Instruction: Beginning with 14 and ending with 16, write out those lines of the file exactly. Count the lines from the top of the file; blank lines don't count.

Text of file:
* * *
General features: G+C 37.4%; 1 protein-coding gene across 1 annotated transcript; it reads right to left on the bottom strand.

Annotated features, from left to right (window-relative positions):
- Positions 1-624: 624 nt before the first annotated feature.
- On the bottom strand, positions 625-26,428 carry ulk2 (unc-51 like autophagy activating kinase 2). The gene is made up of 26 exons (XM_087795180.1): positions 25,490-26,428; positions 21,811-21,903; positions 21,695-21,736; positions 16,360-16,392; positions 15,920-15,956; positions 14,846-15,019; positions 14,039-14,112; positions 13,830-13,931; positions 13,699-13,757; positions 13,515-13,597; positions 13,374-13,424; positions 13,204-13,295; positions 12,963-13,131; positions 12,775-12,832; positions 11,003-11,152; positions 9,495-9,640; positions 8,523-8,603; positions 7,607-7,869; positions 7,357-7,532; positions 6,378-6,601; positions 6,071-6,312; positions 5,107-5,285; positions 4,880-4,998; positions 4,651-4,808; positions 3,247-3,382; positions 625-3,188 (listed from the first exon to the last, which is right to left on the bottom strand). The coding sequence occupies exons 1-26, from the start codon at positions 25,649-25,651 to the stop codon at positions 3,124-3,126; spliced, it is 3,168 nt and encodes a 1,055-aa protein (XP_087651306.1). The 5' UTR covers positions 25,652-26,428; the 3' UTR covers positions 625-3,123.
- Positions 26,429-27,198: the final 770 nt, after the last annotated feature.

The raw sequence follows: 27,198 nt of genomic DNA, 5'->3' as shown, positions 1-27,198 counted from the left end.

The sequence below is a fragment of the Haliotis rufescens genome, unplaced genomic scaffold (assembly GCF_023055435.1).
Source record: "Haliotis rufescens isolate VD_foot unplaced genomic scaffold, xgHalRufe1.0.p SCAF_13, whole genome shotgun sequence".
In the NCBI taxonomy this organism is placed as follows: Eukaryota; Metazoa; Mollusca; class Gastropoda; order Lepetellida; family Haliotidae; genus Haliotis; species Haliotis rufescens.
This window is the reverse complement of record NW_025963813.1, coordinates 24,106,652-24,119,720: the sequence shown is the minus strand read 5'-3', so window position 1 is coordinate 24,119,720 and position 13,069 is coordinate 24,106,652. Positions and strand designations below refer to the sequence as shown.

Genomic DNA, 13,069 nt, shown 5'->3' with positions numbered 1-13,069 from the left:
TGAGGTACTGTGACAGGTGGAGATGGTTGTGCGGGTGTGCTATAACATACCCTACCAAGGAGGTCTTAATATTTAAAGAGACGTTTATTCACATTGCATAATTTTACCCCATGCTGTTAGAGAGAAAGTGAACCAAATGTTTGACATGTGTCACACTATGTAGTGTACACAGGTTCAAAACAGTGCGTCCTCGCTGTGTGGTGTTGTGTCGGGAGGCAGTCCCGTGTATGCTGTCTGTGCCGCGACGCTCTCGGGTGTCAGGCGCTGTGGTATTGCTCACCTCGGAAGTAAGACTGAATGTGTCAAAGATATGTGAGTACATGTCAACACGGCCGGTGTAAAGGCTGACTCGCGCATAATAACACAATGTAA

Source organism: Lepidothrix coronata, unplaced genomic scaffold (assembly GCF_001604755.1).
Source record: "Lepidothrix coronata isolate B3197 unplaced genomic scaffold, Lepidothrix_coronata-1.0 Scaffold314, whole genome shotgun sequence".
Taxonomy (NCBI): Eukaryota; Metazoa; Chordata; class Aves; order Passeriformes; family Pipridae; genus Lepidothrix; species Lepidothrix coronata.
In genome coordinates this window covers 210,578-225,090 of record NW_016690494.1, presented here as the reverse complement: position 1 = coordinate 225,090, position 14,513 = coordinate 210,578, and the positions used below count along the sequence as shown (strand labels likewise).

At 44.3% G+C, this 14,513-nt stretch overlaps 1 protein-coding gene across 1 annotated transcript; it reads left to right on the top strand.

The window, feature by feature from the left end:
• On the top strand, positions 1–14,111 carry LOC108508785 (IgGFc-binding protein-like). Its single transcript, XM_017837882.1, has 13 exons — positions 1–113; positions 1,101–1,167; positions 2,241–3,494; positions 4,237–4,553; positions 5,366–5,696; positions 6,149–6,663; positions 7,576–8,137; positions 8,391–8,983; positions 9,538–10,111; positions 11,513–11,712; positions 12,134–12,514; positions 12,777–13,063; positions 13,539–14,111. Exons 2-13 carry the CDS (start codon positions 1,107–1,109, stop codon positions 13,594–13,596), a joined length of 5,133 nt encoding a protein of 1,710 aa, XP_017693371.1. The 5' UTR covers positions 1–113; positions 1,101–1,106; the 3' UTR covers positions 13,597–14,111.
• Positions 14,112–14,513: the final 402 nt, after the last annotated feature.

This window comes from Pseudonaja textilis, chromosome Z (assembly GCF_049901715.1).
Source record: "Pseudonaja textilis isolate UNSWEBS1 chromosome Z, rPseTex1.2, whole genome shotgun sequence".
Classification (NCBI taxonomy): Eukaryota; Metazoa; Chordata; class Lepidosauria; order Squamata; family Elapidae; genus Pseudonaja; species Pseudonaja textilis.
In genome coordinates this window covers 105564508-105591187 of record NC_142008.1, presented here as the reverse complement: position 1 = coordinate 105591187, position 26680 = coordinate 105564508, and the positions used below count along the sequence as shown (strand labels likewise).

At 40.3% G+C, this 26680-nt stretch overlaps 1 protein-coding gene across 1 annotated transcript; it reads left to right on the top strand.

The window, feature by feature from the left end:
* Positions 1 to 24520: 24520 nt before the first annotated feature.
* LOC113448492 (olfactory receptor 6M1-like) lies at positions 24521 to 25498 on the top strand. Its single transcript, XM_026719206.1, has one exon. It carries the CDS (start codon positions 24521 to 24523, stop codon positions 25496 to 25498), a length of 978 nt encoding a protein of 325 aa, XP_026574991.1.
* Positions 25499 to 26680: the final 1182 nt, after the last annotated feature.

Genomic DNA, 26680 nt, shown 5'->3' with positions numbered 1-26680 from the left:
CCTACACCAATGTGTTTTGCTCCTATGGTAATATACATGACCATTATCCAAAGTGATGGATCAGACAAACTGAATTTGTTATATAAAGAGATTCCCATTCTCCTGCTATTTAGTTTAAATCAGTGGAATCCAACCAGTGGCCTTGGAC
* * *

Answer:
Source record: "Lepidothrix coronata isolate B3197 unplaced genomic scaffold, Lepidothrix_coronata-1.0 Scaffold314, whole genome shotgun sequence".
Taxonomy (NCBI): Eukaryota; Metazoa; Chordata; class Aves; order Passeriformes; family Pipridae; genus Lepidothrix; species Lepidothrix coronata.
In genome coordinates this window covers 210,578-225,090 of record NW_016690494.1, presented here as the reverse complement: position 1 = coordinate 225,090, position 14,513 = coordinate 210,578, and the positions used below count along the sequence as shown (strand labels likewise).